President Joe Biden is taking a more active role in Senate negotiations over changes to the immigration system that Republicans are demanding in exchange for providing money to Ukraine in its fight against Russia and Israel for the war with Hamas.
The Democratic president has said he is willing to make "significant compromises on the border" as Republicans block the wartime aid in Congress. The White House is expected to get more involved in talks this week as the impasse over changes to border policy has deepened and the funds remaining for Ukraine have dwindled.
"It’s time to cut a deal that both sides can agree to," Biden's budget director, Shalanda Young, said Sunday on CBS' "Face the Nation."
Republicans say the record numbers of migrants crossing the southern border pose a security threat because authorities cannot adequately screen all the migrants and that those who enter the United States are straining the country’s resources. GOP lawmakers also say they cannot justify to their constituents sending billions of dollars to other countries, even in a time of war, while failing to address the border at home.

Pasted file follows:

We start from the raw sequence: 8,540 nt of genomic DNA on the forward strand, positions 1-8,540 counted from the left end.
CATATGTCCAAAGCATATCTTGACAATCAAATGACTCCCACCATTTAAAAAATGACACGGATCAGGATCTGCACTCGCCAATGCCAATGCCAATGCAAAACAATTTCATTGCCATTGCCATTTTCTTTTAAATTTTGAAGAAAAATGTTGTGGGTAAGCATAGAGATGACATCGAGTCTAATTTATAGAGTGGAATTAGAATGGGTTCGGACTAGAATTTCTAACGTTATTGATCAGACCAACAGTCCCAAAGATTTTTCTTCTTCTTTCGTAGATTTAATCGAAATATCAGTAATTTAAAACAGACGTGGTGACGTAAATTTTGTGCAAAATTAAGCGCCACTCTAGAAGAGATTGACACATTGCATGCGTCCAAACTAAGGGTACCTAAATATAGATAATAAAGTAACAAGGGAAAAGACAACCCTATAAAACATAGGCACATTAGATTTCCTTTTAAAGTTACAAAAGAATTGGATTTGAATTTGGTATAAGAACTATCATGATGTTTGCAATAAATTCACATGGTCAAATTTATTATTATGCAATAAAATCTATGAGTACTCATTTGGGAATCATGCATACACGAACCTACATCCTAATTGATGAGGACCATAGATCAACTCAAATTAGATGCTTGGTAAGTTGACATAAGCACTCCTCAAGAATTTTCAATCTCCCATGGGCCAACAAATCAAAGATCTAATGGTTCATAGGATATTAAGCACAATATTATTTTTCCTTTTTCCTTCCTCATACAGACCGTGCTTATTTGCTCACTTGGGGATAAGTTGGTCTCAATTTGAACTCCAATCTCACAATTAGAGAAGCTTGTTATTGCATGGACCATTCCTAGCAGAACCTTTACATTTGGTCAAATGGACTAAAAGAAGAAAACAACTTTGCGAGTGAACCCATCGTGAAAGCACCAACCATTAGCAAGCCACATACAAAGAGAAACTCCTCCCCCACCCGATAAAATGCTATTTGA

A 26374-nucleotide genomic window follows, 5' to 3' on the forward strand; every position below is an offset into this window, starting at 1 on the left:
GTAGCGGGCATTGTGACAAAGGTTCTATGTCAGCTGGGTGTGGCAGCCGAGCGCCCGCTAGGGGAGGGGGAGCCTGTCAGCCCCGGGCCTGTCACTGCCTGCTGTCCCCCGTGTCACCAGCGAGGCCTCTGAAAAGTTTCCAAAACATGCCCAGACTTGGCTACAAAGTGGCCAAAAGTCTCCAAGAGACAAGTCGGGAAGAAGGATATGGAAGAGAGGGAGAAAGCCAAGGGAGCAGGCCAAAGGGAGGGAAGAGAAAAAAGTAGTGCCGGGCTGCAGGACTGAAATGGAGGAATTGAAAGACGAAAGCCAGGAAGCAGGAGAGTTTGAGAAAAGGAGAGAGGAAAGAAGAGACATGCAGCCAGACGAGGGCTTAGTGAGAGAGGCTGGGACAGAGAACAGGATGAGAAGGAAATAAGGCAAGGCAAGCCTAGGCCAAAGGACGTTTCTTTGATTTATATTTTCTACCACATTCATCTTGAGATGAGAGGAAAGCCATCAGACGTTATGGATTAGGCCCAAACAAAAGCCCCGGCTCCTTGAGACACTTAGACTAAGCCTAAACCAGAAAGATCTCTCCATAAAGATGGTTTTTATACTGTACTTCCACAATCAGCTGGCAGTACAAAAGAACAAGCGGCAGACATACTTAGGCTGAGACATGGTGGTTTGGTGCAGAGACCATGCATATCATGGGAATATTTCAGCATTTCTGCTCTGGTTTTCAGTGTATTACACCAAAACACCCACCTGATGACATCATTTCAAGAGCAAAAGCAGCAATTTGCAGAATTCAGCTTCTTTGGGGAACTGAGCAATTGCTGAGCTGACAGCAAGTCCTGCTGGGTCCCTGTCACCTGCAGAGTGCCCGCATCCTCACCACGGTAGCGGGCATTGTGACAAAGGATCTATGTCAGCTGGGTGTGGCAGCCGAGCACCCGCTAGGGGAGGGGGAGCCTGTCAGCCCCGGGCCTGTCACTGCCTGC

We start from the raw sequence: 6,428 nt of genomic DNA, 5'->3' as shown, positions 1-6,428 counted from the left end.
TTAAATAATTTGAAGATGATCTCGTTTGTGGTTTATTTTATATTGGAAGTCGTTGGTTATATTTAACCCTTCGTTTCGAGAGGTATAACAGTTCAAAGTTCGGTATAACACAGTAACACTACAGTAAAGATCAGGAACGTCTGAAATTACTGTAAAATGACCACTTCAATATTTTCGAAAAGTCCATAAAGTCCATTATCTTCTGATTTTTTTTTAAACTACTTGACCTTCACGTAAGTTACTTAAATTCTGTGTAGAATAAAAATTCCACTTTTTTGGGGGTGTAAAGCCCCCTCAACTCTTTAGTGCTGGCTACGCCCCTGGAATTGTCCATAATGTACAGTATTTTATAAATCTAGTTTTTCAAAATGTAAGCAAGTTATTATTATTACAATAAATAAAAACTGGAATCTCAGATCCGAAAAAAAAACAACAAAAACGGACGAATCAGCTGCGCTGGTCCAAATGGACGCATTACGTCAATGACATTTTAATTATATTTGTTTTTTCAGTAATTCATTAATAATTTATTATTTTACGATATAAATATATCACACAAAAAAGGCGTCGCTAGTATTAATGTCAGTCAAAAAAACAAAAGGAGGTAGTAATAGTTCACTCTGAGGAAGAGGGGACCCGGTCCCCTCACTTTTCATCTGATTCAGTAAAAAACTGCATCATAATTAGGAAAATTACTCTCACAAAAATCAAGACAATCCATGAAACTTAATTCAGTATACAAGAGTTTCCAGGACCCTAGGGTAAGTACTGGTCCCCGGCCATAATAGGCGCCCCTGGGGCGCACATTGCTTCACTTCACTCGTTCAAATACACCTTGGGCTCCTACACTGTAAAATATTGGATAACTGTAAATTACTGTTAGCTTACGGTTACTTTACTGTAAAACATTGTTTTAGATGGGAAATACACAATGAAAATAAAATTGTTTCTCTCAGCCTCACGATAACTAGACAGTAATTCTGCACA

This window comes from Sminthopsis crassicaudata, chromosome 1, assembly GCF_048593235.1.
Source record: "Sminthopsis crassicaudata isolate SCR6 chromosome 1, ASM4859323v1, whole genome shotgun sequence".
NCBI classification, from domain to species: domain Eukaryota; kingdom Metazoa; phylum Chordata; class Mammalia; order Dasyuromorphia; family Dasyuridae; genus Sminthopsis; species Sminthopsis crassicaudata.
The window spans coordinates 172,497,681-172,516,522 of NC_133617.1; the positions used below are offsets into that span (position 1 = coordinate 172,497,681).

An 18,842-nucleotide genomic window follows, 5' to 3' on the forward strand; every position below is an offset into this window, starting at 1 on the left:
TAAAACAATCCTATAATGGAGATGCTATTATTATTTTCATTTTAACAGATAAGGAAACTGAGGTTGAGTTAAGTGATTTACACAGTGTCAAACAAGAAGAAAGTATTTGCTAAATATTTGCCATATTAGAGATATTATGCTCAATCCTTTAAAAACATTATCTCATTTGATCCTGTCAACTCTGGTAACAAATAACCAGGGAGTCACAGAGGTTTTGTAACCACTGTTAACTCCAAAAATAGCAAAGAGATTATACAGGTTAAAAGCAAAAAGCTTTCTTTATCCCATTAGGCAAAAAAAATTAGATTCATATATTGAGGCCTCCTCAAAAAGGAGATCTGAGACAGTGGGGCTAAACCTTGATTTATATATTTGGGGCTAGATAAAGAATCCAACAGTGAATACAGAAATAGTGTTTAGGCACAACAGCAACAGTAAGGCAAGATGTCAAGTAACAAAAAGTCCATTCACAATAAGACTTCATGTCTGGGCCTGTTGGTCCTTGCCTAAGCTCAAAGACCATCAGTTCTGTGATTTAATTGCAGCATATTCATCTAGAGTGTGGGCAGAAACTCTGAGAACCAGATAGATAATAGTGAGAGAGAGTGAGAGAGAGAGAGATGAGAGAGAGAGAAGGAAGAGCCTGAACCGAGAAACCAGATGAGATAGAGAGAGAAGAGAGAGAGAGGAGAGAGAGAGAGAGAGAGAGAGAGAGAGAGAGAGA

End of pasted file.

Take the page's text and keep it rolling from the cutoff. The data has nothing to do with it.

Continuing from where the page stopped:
US President Joe Biden speaks with US Customs and Border Protection officers as he visits the US-Mexico border in El Paso, Texas, on January 8, 2023. (Photo by Jim Watson/AFP via Getty Images)
Republican Sen. James Lankford of Oklahoma, who is leading the negotiations, pointed to the surge of people entering the U.S. from Mexico and said "it is literally spiraling out of control."
"All we’re trying to do is to say what tools are needed to be able to get this back in control, so we don’t have the chaos on our southern border," Lankford said on CBS.
But many immigration advocates, including some Democrats, say some of the changes being proposed would gut protections for people who desperately need help and would not really ease the chaos at the border.
Connecticut Sen. Chris Murphy, the top Democratic bargainer, said the White House would take a more active role in the talks. But he also panned Republican policy demands so far as "unreasonable."